The latest result of the EU referendum, has raised the issue of Euroscepicism that was not studied carefully over the years since the UK’s membership.
Back in 1973, the UK decided to join the European Economic Community (what is was called before), which was quite a controversial matter at the time. It was later in 1975 where a referendum was held on solidifying the membership of the EU with a 67% majority in favour of remaining members.
Over the years the European Union grew to be a significant part of the global economy.
However, as the EU began to expand and more countries were given free-movement passes, this increased the concern on what the population of the country would be in future years to come.
The rise of Euroscepticism began creating tensions in communities not just in the United Kingdom, but also around Europe, and especially with the recent “exodus” of migrants from the Middle East.
June 24, 2016
The country decided in a 51.9% to 48.1% win in favour of leaving the European Union.
In the immediate short-run, the Prime Minister, David Cameron, announced that he would resign once the negotiations have started. He stated that the public needed a “fresh leadership” to pilot the country. Shortly afterwards, the Scottish First Minister said that a second independence referendum would be “highly likely” and definitely “on the table”.
What does this mean for Scotland?
One thing that should be said is that out of a total population of around 5.2 million (2011), 2.6 million turned out to vote in this referendum. Out of that 2.6 million around 1.66 million voted to remain in the EU, leaving a difference of almost 650,000 (1.01 million) from the leave campaigners.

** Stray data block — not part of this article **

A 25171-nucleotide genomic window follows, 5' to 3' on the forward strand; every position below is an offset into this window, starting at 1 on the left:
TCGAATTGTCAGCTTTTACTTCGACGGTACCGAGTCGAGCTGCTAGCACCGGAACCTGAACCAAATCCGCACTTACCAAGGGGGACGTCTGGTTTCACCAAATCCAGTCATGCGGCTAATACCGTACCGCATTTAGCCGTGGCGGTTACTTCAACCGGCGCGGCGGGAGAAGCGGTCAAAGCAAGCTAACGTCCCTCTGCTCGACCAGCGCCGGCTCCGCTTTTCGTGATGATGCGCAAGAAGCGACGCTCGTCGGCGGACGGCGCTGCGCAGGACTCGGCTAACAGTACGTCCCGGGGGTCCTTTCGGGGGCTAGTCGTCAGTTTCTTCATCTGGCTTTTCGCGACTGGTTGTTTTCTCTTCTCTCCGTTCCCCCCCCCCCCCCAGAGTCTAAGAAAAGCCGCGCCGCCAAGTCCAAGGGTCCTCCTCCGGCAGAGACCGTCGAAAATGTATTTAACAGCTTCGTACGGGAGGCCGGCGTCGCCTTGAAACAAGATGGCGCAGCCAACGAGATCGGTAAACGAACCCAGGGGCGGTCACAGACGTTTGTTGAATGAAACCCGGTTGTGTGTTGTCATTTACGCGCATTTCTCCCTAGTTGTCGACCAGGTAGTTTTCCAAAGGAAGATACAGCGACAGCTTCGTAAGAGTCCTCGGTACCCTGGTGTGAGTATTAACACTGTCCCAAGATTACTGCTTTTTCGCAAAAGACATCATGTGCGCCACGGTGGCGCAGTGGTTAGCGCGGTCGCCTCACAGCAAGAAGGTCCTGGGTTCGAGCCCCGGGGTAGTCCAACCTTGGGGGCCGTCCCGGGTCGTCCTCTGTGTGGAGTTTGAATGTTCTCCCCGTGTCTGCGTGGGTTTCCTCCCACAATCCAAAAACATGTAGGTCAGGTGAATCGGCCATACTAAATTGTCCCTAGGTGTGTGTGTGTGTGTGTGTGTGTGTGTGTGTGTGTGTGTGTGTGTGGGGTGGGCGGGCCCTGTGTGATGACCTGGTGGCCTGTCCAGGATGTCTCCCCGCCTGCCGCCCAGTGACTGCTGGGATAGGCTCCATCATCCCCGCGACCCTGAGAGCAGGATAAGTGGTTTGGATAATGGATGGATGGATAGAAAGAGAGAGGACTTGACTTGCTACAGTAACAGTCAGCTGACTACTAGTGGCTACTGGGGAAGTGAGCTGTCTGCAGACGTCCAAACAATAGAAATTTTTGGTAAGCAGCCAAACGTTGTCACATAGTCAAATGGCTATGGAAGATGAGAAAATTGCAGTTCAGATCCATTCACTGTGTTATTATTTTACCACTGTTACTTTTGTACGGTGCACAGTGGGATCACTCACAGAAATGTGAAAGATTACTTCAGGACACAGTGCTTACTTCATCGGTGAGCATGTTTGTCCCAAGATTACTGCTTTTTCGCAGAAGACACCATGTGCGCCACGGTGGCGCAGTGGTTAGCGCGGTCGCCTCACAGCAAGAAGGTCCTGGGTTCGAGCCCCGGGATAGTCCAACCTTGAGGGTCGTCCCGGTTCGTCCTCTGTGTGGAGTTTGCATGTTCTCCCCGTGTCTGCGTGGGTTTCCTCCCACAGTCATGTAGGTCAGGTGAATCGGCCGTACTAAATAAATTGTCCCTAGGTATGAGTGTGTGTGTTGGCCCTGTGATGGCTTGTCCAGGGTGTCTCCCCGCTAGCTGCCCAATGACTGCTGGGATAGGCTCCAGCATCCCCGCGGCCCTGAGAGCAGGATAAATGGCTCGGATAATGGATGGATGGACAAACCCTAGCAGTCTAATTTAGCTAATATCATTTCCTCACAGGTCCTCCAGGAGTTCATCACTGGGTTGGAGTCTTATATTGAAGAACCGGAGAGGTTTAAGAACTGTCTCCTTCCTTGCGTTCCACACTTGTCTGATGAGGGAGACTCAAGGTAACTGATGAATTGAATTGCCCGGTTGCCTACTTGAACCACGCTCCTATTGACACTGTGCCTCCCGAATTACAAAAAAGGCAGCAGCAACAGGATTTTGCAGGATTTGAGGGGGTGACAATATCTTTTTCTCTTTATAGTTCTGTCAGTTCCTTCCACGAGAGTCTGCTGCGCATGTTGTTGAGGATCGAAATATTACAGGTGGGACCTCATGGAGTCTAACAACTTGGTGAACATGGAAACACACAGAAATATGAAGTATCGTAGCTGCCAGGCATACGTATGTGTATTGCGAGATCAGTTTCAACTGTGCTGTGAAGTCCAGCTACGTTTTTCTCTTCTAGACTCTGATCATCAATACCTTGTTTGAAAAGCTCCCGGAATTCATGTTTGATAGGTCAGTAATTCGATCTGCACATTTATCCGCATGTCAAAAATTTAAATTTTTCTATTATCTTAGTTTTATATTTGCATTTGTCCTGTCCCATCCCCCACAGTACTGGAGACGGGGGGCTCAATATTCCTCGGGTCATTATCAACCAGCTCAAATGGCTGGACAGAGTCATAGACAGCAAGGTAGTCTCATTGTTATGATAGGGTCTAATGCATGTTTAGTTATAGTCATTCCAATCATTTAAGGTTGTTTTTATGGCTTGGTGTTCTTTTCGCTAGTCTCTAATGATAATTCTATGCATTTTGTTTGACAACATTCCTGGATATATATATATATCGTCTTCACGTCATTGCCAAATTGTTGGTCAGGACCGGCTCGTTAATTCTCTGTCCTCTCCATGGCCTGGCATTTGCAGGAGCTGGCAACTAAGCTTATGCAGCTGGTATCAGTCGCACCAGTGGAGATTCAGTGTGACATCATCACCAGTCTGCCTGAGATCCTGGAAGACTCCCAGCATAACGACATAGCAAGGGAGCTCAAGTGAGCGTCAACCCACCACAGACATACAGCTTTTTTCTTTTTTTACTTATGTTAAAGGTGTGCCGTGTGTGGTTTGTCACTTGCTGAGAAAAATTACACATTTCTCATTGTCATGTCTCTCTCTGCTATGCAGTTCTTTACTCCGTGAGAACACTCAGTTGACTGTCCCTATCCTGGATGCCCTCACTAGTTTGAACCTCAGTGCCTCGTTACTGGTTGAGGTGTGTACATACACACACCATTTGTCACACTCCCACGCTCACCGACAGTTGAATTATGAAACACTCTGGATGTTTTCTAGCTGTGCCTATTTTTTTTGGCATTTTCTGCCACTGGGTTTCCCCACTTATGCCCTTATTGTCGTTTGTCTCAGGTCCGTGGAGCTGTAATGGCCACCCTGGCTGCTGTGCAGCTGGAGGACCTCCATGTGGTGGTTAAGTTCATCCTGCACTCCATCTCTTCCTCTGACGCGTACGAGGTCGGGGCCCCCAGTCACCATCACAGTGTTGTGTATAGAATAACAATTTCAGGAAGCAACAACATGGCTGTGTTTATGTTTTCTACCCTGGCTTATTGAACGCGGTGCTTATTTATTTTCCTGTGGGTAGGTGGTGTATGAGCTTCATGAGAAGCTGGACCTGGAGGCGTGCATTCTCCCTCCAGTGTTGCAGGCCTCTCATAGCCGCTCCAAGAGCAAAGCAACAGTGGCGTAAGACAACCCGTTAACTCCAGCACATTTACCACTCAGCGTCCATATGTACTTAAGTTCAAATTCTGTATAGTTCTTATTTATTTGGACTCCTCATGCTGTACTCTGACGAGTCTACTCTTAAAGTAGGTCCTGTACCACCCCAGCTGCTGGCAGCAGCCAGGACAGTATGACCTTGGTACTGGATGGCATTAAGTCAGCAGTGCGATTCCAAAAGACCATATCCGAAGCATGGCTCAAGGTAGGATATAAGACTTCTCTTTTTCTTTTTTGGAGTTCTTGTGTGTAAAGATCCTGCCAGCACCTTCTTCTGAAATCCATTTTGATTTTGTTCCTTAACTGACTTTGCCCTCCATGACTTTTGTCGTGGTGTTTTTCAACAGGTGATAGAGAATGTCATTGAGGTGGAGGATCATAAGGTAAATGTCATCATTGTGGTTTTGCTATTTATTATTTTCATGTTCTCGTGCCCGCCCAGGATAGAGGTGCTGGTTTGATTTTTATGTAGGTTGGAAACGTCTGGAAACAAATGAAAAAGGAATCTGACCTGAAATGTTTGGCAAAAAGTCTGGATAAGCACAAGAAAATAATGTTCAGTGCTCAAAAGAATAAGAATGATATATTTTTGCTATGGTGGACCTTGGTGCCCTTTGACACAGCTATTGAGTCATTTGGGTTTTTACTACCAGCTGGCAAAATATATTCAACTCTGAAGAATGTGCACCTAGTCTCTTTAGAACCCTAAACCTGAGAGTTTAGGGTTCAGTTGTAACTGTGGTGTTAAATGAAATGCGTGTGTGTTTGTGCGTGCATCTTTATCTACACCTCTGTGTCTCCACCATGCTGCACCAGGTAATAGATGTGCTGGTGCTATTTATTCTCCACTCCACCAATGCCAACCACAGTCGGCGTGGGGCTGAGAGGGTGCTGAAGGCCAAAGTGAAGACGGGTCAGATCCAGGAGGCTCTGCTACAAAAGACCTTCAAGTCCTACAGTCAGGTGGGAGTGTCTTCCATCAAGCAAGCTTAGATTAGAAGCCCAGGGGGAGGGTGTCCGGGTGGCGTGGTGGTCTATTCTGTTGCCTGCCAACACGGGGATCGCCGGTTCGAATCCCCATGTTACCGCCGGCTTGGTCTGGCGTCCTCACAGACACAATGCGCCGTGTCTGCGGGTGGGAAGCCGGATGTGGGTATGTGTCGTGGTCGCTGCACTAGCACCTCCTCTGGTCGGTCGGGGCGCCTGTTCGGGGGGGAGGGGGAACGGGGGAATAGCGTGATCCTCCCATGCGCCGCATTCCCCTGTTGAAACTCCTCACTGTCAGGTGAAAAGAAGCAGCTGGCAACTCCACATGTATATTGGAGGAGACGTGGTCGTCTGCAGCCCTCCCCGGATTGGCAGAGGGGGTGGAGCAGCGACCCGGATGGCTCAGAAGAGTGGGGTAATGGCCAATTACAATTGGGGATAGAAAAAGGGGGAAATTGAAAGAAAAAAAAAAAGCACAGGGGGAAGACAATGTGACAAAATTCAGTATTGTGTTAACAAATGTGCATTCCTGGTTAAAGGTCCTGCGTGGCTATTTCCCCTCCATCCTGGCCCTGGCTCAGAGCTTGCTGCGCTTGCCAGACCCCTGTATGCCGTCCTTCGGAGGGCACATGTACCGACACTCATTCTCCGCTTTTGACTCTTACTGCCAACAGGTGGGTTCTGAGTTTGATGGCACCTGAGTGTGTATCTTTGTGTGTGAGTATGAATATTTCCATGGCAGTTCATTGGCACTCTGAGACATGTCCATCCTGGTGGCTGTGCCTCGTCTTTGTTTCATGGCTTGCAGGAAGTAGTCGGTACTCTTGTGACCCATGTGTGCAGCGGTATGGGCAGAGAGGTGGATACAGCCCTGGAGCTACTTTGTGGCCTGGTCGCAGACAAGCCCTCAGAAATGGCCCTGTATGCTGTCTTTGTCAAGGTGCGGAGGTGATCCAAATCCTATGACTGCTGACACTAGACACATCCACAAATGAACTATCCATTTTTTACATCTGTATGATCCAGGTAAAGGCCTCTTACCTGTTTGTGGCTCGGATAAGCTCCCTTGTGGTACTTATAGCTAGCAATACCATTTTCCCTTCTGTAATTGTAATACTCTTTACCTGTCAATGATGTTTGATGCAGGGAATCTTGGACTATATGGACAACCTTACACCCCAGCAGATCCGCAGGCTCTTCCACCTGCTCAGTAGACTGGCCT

So when broken down, 1.6 million people of the registered 4.2 million people voted to leave the United Kingdom. This does not prove to be successful campaign for a Scottish referendum, especially when the independence fighters conceded defeat in a 55.25% to 44.65% turnout in favour of the ‘No’ vote.
If you look closer in the numbers, only 1.6 million voted ‘Yes’ and 2 million voted ‘No’. But this was out of a 3.6 million ballots counted.
With these numbers it seems that the Scottish referendum will have a highly unlikely turnout in favour of the ‘Yes’ vote.
An angry population?
A lot of spectators said the tone of the campaign from both sides was very aggressive. From scaremongering to “project fear”, the public received information of all sorts on whether the UK remains a member of the EU.
It first started out with claims like “World War 3” would start in the event of a “Brexit”, then it led to a “misleading” £350m that is paid into the EU.
But as the results were looming, the social media outlets took the heckling to another level, as the hashtag #iVotedLeave #SuggestAJobForFarage began to trend on twitter.
— Sally Nicholson (@SallyJ26) June 23, 2016
As the YouGov poll had predicted a clear “remain” vote, many had taken to social media to already begin deciding what job will UKIP leader Nigel Farage be doing next. While some went towards some funny gestures, others took it to the next level.
— Matthew Black (@NoirMJ) June 23, 2016
I don't know about you guys but I think he'd make a great crash test dummy for Toyota. pic.twitter.com/rbQqT4XpYH
— Haidar Sumeri (@IraqiSecurity) June 23, 2016
What is next for Britain?
In order to remove a country from the EU, Article 50 needs to be initiated. However, there has been no set date in which the process will start. Members of the EU commission have been pressing MPs to speed up the process of Article 50, however, this is mostly fueled by the rise of nationalists and right-wing politicians.